The Pole Alarm System requires 12.6 Volts DC nominal (actual 10.6 Volts to 20 Volts) at a maximum current not to exceed S amperes. A fuse-protected circuit of 8 amperes should be provided.
Even though the Pole Alarm has robust noise filtering on its power input circuitry, some installations with extreme electrical noise from other devices may necessitate additional filtering of the power input. Since installations vary considerably from vehicle to vehicles it is the installer who must verify proper operation of the safety control module 66 under all conditions.
After installation of the Pole Alarm System is completed, power is turned on using the main power switch 67 on the safety control module 66. The present system is designed to perform a comprehensive system self-test requiring approximately 8 seconds. When the self-test is complete and passes, the Ready Status indicator 68 will glow “green” continuously. This visual indicator signifies that the system appears to be working properly and that extension of the mast or boom may proceed.
If the self-test fails, an error indicating code will be displayed by the System Ready indicator 68. The failure codes are as follows:
1 blink every 10 seconds
AC detector failure
2 blinks every 10 seconds
AC detector failed to clear
3 blinks every 10 seconds
collision detector failure
4 blinks every 10 seconds
collision detector failed to clear
5 blinks every 10 seconds
extend switch failure
Assuming the self-test passes, the Pole Alarm System is in a monitoring status. The mast-mounted Lookup Light 12 will be illuminated and there may be an occasional flash of the AC power indicator 69 on the control unit. The rate at which the AC power indicator 69 flashes is a measure of the signal strength of a nearby AC power source. After making a thorough inspection of the overhead and surrounding area, the mast or boom 26 may be extended using the vehicle's mast controls (not shown).
If during the monitoring state the present Pole Alarm senses a possible collision or a dangerous AC electric field, an alarm condition is triggered. The safety control module 66 will sound an audible alarm via speaker 72 and will show the operator the cause of the alarm condition. A rapidly flashing AC power indicator 69 signifies the presence of a strong AC electric field. A flashing Collision indicator 70 signifies a possible collision with a power line or other physical obstruction. A flashing Tilt indicator 71 indicates an unbalanced condition of the mast or an unlevel condition of the vehicle or both.
During either alarm condition a further extension of the mast or boom is automatically blocked, and the System Ready indicator 68 goes dark. If after 5 seconds the offending alarm condition is removed, extension of the mast is again allowed. Of course, it is possible to retract the mast or boom at any time during operation.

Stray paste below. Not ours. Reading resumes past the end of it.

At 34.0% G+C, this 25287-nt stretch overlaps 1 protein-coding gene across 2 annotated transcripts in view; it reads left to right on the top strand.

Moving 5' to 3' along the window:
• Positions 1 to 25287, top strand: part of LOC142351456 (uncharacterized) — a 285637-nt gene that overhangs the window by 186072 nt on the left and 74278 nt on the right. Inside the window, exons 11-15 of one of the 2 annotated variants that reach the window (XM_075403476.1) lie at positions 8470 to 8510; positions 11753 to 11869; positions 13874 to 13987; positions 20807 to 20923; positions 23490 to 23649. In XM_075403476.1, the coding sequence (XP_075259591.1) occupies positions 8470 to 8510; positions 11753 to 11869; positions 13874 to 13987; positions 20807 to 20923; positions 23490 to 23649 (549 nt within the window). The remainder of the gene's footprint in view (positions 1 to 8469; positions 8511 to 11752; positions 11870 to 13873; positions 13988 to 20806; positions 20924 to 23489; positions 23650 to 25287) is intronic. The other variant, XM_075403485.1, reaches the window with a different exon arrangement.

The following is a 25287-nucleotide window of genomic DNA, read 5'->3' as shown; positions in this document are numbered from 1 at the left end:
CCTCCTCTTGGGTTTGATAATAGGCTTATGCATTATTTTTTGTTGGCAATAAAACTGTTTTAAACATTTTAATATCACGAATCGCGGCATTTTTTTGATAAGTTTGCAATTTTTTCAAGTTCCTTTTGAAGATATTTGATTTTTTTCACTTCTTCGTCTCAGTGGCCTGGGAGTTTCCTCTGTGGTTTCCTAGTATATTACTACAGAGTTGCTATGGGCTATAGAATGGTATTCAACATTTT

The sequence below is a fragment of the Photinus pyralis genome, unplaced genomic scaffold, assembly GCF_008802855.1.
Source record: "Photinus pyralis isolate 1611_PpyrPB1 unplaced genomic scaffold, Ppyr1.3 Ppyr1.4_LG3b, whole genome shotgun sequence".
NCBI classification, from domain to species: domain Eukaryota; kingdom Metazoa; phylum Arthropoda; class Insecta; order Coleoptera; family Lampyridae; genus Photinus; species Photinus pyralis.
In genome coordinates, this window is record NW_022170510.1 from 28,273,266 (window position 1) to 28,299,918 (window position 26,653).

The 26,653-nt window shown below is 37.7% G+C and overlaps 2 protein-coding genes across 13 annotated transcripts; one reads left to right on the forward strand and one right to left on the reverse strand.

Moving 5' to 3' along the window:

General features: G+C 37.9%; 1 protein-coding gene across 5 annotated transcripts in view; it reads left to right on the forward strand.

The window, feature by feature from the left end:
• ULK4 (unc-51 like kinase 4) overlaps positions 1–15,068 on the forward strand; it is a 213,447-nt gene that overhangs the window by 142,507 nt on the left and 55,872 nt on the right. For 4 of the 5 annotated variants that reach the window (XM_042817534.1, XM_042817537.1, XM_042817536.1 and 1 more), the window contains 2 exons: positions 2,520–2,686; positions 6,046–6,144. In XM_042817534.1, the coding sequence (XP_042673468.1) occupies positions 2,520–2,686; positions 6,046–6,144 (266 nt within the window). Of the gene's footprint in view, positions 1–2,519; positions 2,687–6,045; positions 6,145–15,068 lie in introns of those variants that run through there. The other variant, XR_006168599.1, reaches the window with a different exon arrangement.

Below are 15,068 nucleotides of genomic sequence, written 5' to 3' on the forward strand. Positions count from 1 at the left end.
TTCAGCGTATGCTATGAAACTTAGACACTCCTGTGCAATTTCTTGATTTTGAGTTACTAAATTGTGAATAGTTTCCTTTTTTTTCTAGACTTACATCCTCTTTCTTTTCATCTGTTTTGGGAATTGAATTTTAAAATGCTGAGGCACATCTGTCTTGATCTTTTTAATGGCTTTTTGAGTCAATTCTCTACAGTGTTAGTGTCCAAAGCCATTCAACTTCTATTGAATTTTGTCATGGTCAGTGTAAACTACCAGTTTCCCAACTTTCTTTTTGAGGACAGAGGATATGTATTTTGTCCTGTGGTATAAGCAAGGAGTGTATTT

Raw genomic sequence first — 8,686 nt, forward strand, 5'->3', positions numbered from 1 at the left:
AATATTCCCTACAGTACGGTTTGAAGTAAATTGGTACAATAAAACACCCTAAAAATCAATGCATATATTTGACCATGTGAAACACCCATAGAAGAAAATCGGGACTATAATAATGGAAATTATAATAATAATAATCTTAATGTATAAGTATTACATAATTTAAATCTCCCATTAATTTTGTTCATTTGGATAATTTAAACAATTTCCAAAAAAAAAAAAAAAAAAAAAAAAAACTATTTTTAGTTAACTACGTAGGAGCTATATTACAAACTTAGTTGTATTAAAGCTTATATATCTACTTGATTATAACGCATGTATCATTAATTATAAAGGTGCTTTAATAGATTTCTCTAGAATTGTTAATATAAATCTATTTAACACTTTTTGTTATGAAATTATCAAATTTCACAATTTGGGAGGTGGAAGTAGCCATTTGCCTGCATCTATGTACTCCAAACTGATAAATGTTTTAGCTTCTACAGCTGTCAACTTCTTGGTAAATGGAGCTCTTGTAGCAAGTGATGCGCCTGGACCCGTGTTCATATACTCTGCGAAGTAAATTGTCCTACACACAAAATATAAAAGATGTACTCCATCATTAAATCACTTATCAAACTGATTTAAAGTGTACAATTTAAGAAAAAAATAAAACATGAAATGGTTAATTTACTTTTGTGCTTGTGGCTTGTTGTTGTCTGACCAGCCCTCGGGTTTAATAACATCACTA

If no alarms occur and if no further attempt to raise the mast or boom for approximately 15 minutes, the present alarm system will enter a resting state. AC monitoring will continue; however, the Lookup Light 12 will turn off and the operation of the Collision detector 11 will cease.
During situations of extreme cold, the mast-mounted Lookup Light 12 may illuminate whenever the main power switch is in the “on” position. This illumination will help to minimize ice or snow buildup on the alarm housing 100 by raising the temperature thereof The AC detector 10 and the Collision detector 11 must be kept free of ice and snow for proper operation.
Conversely, prolonged operation of the mast-mounted Lookup Light 12 may cause the alarm housing 100 to become overheated, in which case the Lookup Light 12 will be automatically disabled. The light 12 will again be eliminated when the alarm housing's temperature returns to a predetermined normal operating temperature. However, at no time should the AC power or Collision warnings be affected.
From the above it can be seen that the Pole Alarm System of the present invention provides an improved measure of safety for the operator of a telescoping mast or boom truck or other related equipment by providing both audible and control feedback to alert the operator of impending contact with dangerous overhead power lines or physical obstructions.
The range of detection provided by the alarm system is designed such that the audible alarm activates in sufficient time to cause the operator to manually halt the movement of the mast or boom and to provide a control signal to automatically stop the movement of the mast into the hazardous zone.
The terms “upper”, “lower”, “side” and so forth have been used herein merely for convenience to describe the present invention and its parts as oriented in the drawings. It is to be understood, however, that these terms are in no way limiting to the invention since such invention may obviously be disposed in different orientations when in use.
The present invention may, of course, be carried out in other specific ways than those herein set forth without departing from the spirit and essential characteristics of such invention. The present embodiments are, therefore, to be considered in all respects as illustrative and not restrictive, and all changes coming within the meaning and equivalency range of the appended claims are intended to be embraced therein.
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|U.S. Classification||340/685, 340/689, 212/280|
|Nov 22, 2004||FPAY||Fee payment|
Year of fee payment: 4
|Nov 14, 2008||FPAY||Fee payment|
Year of fee payment: 8
|Nov 27, 2012||FPAY||Fee payment|
Year of fee payment: 12